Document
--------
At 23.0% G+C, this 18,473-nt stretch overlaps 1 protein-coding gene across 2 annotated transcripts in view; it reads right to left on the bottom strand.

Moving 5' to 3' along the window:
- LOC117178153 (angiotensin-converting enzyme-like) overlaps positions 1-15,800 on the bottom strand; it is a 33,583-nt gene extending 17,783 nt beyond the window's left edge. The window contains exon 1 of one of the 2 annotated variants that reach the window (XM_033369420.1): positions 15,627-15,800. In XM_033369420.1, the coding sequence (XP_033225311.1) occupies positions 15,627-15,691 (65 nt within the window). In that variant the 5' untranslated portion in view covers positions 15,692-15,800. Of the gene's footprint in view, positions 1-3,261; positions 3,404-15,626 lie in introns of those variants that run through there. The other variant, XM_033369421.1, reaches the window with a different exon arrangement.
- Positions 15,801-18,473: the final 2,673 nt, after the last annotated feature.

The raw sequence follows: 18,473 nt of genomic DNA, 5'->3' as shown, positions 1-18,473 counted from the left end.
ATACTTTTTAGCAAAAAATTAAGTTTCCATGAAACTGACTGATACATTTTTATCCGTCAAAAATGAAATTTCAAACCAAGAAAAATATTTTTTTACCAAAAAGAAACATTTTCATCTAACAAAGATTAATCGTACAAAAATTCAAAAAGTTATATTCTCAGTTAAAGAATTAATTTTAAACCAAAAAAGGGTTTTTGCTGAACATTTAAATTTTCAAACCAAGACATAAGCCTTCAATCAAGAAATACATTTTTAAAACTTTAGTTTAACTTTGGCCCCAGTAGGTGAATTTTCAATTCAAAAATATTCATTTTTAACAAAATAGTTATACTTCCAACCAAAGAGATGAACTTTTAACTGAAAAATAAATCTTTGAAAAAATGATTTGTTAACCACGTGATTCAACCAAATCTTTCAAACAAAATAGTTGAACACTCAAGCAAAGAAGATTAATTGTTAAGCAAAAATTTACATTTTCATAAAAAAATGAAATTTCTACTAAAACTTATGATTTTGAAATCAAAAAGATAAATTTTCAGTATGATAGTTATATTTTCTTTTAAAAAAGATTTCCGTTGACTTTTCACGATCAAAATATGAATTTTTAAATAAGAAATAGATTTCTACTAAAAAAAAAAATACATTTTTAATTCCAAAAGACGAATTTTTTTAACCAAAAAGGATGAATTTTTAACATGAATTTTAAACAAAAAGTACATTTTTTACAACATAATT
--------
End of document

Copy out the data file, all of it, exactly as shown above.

At 23.0% G+C, this 18,473-nt stretch overlaps 1 protein-coding gene across 2 annotated transcripts in view; it reads right to left on the bottom strand.

Moving 5' to 3' along the window:
- LOC117178153 (angiotensin-converting enzyme-like) overlaps positions 1-15,800 on the bottom strand; it is a 33,583-nt gene extending 17,783 nt beyond the window's left edge. The window contains exon 1 of one of the 2 annotated variants that reach the window (XM_033369420.1): positions 15,627-15,800. In XM_033369420.1, the coding sequence (XP_033225311.1) occupies positions 15,627-15,691 (65 nt within the window). In that variant the 5' untranslated portion in view covers positions 15,692-15,800. Of the gene's footprint in view, positions 1-3,261; positions 3,404-15,626 lie in introns of those variants that run through there. The other variant, XM_033369421.1, reaches the window with a different exon arrangement.
- Positions 15,801-18,473: the final 2,673 nt, after the last annotated feature.

The raw sequence follows: 18,473 nt of genomic DNA, 5'->3' as shown, positions 1-18,473 counted from the left end.
ATACTTTTTAGCAAAAAATTAAGTTTCCATGAAACTGACTGATACATTTTTATCCGTCAAAAATGAAATTTCAAACCAAGAAAAATATTTTTTTACCAAAAAGAAACATTTTCATCTAACAAAGATTAATCGTACAAAAATTCAAAAAGTTATATTCTCAGTTAAAGAATTAATTTTAAACCAAAAAAGGGTTTTTGCTGAACATTTAAATTTTCAAACCAAGACATAAGCCTTCAATCAAGAAATACATTTTTAAAACTTTAGTTTAACTTTGGCCCCAGTAGGTGAATTTTCAATTCAAAAATATTCATTTTTAACAAAATAGTTATACTTCCAACCAAAGAGATGAACTTTTAACTGAAAAATAAATCTTTGAAAAAATGATTTGTTAACCACGTGATTCAACCAAATCTTTCAAACAAAATAGTTGAACACTCAAGCAAAGAAGATTAATTGTTAAGCAAAAATTTACATTTTCATAAAAAAATGAAATTTCTACTAAAACTTATGATTTTGAAATCAAAAAGATAAATTTTCAGTATGATAGTTATATTTTCTTTTAAAAAAGATTTCCGTTGACTTTTCACGATCAAAATATGAATTTTTAAATAAGAAATAGATTTCTACTAAAAAAAAAAATACATTTTTAATTCCAAAAGACGAATTTTTTTAACCAAAAAGGATGAATTTTTAACATGAATTTTAAACAAAAAGTACATTTTTTACAACATAATT